Ch.8 - Periodic Properties of the ElementsWorksheetSee all chapters
All Chapters
Ch.1 - Intro to General Chemistry
Ch.2 - Atoms & Elements
Ch.3 - Chemical Reactions
BONUS: Lab Techniques and Procedures
BONUS: Mathematical Operations and Functions
Ch.4 - Chemical Quantities & Aqueous Reactions
Ch.5 - Gases
Ch.6 - Thermochemistry
Ch.7 - Quantum Mechanics
Ch.8 - Periodic Properties of the Elements
Ch.9 - Bonding & Molecular Structure
Ch.10 - Molecular Shapes & Valence Bond Theory
Ch.11 - Liquids, Solids & Intermolecular Forces
Ch.12 - Solutions
Ch.13 - Chemical Kinetics
Ch.14 - Chemical Equilibrium
Ch.15 - Acid and Base Equilibrium
Ch.16 - Aqueous Equilibrium
Ch. 17 - Chemical Thermodynamics
Ch.18 - Electrochemistry
Ch.19 - Nuclear Chemistry
Ch.20 - Organic Chemistry
Ch.22 - Chemistry of the Nonmetals
Ch.23 - Transition Metals and Coordination Compounds

Solution: Arrange the following in order of increasing radius:O2-, F- , Ne, Rb+, Br-

Solution: Arrange the following in order of increasing radius:O2-, F- , Ne, Rb+, Br-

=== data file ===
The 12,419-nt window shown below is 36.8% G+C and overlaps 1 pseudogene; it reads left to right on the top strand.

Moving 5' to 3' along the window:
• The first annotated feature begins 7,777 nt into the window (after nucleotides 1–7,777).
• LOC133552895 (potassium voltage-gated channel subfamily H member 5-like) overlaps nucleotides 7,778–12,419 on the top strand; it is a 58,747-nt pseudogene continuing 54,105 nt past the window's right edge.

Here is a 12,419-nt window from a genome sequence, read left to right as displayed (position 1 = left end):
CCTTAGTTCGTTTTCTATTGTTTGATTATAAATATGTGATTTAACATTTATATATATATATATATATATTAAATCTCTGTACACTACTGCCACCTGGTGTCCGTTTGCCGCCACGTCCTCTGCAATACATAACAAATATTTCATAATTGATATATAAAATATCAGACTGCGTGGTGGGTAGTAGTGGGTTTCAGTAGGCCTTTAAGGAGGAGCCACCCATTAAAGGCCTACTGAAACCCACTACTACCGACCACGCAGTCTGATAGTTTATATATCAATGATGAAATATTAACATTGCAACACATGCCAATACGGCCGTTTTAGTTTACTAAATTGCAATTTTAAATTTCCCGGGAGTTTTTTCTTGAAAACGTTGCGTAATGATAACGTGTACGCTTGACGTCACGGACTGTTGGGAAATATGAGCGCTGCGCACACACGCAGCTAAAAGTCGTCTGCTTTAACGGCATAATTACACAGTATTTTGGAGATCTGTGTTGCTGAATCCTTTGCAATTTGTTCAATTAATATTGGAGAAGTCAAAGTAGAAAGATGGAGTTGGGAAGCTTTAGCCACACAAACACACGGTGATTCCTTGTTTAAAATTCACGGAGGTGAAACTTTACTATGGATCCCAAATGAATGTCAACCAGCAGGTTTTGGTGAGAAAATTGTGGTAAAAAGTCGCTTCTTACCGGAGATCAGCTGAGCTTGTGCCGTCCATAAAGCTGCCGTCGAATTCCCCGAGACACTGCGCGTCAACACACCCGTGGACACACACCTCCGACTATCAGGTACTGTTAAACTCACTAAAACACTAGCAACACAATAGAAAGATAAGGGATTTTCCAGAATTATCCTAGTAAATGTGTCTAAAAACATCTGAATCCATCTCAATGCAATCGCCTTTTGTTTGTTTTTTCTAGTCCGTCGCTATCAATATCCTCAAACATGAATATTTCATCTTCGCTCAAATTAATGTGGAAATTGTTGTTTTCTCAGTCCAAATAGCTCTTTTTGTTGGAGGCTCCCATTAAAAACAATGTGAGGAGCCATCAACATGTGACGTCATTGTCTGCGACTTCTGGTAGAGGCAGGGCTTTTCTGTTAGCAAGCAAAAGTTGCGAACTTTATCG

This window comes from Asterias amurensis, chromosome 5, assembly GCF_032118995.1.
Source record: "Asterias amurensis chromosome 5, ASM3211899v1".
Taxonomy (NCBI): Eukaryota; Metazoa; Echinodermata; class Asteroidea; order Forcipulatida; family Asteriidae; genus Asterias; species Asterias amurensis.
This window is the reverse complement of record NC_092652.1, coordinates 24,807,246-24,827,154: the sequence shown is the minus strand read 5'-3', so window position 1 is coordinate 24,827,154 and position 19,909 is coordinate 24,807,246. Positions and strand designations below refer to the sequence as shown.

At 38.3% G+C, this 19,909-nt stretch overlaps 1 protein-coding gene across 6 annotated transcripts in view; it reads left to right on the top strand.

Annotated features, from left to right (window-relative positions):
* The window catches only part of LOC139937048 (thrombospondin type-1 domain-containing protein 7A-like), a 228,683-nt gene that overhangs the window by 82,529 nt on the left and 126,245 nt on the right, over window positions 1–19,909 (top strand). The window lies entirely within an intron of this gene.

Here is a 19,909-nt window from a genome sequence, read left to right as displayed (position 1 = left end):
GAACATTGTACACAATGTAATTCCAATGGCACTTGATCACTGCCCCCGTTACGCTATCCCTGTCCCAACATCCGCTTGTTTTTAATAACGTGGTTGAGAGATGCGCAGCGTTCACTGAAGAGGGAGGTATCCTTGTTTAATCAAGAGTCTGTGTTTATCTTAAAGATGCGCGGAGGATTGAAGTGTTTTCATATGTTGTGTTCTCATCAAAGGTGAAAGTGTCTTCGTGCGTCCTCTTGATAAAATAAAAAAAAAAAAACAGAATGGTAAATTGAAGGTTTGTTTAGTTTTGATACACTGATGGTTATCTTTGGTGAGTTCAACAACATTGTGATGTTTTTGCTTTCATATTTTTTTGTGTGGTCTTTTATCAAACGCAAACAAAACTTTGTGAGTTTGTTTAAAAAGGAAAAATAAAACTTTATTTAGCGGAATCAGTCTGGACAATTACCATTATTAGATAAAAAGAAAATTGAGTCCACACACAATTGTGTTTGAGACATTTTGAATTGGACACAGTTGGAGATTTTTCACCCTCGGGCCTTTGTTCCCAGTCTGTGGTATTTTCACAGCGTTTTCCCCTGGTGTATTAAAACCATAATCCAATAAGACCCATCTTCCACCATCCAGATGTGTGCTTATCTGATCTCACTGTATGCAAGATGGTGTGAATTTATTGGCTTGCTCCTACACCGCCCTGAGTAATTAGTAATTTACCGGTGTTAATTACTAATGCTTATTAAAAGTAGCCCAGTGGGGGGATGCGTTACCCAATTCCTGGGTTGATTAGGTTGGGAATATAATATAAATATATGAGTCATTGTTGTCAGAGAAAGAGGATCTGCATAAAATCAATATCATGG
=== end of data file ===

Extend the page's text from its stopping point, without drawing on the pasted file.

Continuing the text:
Problem

Arrange the following in order of increasing radius:

O2-, F- , Ne, Rb+, Br-

Solution

We are being asked to rank the given species in order of increasing radius


The given species are ions and a neutral atom. When ranking compounds based on their ionic radius, we have the following rules:

The more electrons that an atom/ion possess, the bigger it is.

Cations (positively charged ions) tend to be smaller than their parent atoms

            Positive charge → lost electrons

Anions (negatively charged ions) tend to be bigger than their parent atoms

            Negative charge → gained electrons

Comparing atoms and ions that are isoelectronic or with the same number of electrons:

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